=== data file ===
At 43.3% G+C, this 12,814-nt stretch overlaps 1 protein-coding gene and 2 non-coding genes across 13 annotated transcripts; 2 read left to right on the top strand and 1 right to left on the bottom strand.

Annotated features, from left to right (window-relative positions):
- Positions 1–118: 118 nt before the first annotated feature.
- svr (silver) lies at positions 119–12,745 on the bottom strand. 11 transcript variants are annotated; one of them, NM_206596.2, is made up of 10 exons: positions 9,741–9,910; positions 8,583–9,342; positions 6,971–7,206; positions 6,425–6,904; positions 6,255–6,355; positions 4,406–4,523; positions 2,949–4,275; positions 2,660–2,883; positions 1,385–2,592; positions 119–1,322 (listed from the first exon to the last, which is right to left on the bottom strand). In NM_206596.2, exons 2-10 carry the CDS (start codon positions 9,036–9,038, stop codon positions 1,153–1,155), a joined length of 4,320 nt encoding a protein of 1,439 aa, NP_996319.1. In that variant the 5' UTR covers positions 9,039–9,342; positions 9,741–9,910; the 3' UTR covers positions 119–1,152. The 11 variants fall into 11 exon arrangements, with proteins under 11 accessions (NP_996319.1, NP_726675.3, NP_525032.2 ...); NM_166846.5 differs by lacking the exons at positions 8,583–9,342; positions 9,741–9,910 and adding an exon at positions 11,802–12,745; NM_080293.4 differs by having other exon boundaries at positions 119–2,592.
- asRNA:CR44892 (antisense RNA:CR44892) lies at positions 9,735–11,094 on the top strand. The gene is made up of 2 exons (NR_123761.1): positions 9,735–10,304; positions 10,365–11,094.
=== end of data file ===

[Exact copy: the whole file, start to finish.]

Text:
At 43.3% G+C, this 12,814-nt stretch overlaps 1 protein-coding gene and 2 non-coding genes across 13 annotated transcripts; 2 read left to right on the top strand and 1 right to left on the bottom strand.

Annotated features, from left to right (window-relative positions):
- Positions 1–118: 118 nt before the first annotated feature.
- svr (silver) lies at positions 119–12,745 on the bottom strand. 11 transcript variants are annotated; one of them, NM_206596.2, is made up of 10 exons: positions 9,741–9,910; positions 8,583–9,342; positions 6,971–7,206; positions 6,425–6,904; positions 6,255–6,355; positions 4,406–4,523; positions 2,949–4,275; positions 2,660–2,883; positions 1,385–2,592; positions 119–1,322 (listed from the first exon to the last, which is right to left on the bottom strand). In NM_206596.2, exons 2-10 carry the CDS (start codon positions 9,036–9,038, stop codon positions 1,153–1,155), a joined length of 4,320 nt encoding a protein of 1,439 aa, NP_996319.1. In that variant the 5' UTR covers positions 9,039–9,342; positions 9,741–9,910; the 3' UTR covers positions 119–1,152. The 11 variants fall into 11 exon arrangements, with proteins under 11 accessions (NP_996319.1, NP_726675.3, NP_525032.2 ...); NM_166846.5 differs by lacking the exons at positions 8,583–9,342; positions 9,741–9,910 and adding an exon at positions 11,802–12,745; NM_080293.4 differs by having other exon boundaries at positions 119–2,592.
- asRNA:CR44892 (antisense RNA:CR44892) lies at positions 9,735–11,094 on the top strand. The gene is made up of 2 exons (NR_123761.1): positions 9,735–10,304; positions 10,365–11,094.